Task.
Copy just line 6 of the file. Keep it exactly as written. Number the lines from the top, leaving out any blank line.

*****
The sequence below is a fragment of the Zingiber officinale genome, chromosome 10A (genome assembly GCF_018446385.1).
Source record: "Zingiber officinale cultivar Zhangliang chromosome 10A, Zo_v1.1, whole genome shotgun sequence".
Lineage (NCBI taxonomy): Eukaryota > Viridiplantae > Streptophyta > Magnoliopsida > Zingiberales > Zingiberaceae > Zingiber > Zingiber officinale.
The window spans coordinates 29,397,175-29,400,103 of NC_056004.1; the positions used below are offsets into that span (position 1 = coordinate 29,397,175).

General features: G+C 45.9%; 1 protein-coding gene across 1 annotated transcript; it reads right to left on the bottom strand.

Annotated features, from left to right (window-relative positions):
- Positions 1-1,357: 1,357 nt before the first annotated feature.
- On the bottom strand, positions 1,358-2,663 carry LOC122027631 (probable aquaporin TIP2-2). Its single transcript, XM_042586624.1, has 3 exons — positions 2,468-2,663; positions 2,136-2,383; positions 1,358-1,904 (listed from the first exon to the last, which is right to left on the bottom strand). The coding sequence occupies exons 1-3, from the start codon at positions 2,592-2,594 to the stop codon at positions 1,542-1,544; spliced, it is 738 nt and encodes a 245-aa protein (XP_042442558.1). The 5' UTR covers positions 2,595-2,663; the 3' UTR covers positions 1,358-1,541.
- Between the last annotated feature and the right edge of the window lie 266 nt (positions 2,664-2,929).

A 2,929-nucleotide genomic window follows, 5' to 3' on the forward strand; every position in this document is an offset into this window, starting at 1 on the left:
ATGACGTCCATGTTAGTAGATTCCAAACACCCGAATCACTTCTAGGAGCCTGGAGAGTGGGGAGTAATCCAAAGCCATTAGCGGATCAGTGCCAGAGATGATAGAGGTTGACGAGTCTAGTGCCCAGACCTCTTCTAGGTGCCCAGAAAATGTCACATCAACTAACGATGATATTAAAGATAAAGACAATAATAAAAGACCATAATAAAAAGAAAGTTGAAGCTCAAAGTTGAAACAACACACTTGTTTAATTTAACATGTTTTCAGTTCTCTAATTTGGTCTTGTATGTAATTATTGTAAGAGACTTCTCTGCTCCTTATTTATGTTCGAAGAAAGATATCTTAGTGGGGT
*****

Annotated features, from left to right (window-relative positions):